Ex-Ryder Cup ace offers LIV golf sympathy to the likes of Phil Mickelson and Sergio Garcia

Cameron Smith savours ‘awesome’ Open win and sidesteps LIV Golf questions

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Golf’s LIV defectors are pariahs as far as some professionals are concerned, but one former Ryder Cup player has found some understanding for their defection. Jamie Donaldson, who represented Team Europe at Gleneagles in 2014, admitted he understands why some players would jump at the chance of a bumper payday, even if it means leaving the PGA and European Tours.

The Saudi-backed rebel series has managed to convince some of the sport’s biggest names to defect. Phil Mickelson was one of the first, justifying that decision by claiming it was “a once-in-a-lifetime opportunity to reshape how the PGA Tour operates”.

And he was soon joined by fellow veterans like Ian Poulter, Lee Westwood and Sergio Garcia. Few were surprised to see some of the older players in the game taking the chance of a big payday before retirement, but it was much more shocking when some of the sport’s younger stars made the switch.

American stars such as Bryson DeChambeau, Brooks Koepka and Partick Reed all caused a stir, as did Dustin Johnson – so far the highest-ranked player to defect. They have all been slammed by many of their fellow pros like Tiger Woods and Rory McIlroy, but 46-year-old Donaldson says he understands why people would join.

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“I get it [with] the older guys,” the Welshman told BBC Sport. “But the younger guys, I find it harder to believe that they’re going when they can still compete on the world stage.

“I would find it hard to turn down, me personally. For an older guy that’s not as competitive as he was, not competing as well in majors, I think it’s difficult for people to turn down.”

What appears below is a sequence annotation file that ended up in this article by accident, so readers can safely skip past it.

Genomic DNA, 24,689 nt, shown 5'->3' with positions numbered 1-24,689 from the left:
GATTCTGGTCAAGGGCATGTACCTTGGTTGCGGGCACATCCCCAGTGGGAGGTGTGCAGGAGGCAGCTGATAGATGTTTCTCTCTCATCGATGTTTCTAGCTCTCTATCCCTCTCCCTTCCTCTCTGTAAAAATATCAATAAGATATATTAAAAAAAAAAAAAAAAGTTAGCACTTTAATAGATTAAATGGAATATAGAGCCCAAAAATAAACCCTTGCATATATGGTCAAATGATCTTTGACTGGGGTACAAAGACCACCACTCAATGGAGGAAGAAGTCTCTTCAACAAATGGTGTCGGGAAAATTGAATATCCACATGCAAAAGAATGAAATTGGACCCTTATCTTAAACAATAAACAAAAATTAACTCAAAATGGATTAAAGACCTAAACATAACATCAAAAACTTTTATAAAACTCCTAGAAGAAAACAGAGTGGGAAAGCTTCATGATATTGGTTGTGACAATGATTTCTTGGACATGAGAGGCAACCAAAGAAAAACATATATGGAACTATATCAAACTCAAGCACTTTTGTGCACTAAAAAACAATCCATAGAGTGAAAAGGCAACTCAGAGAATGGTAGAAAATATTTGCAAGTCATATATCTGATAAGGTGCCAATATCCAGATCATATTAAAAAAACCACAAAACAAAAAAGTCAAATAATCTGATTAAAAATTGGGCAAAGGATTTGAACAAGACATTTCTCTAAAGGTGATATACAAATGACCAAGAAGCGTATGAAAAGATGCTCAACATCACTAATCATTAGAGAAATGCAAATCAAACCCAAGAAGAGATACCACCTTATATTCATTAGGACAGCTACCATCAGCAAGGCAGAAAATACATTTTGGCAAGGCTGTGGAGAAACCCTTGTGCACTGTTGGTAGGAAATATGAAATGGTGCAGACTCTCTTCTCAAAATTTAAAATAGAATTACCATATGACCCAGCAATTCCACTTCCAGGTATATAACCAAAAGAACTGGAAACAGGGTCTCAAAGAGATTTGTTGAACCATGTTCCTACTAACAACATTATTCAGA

Now 163rd in the world rankings, Donaldson’s finest hour came at that Ryder Cup in 2014 when he secured the point his team needed to win the competition. He was in the Top 50 around that time, and now that he is no longer near the top of the sport he feels it would be an ideal time to join the LIV series.

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“We don’t get paid to play in the Ryder Cup.” Donaldson added. “There were bounce-offs in sponsorship possibly for some golfers. It was the greatest thing I have ever been a part of and there was no money involved. But at the end of the day if you are older and you don’t feel like you can get in another [Ryder Cup] or you don’t feel like you can compete in majors as you once did, it’s different then, isn’t it?

“You have got family and you can now play less golf [with LIV golf] for more money. You can spend more time with your family and everyone else is better off because of it. How do you say no to that? Personally, can I still get into a Ryder Cup team? I kind of believe that I still can if I have an absolute blinder of a year.

“Is that realistic? Can it happen? Possibly. But if you feel as though it’s not going to happen and then somebody is offering you cash that you have earned in your career again, just as a one-off, to go and play in Saudi, I don’t see how you can say no.”

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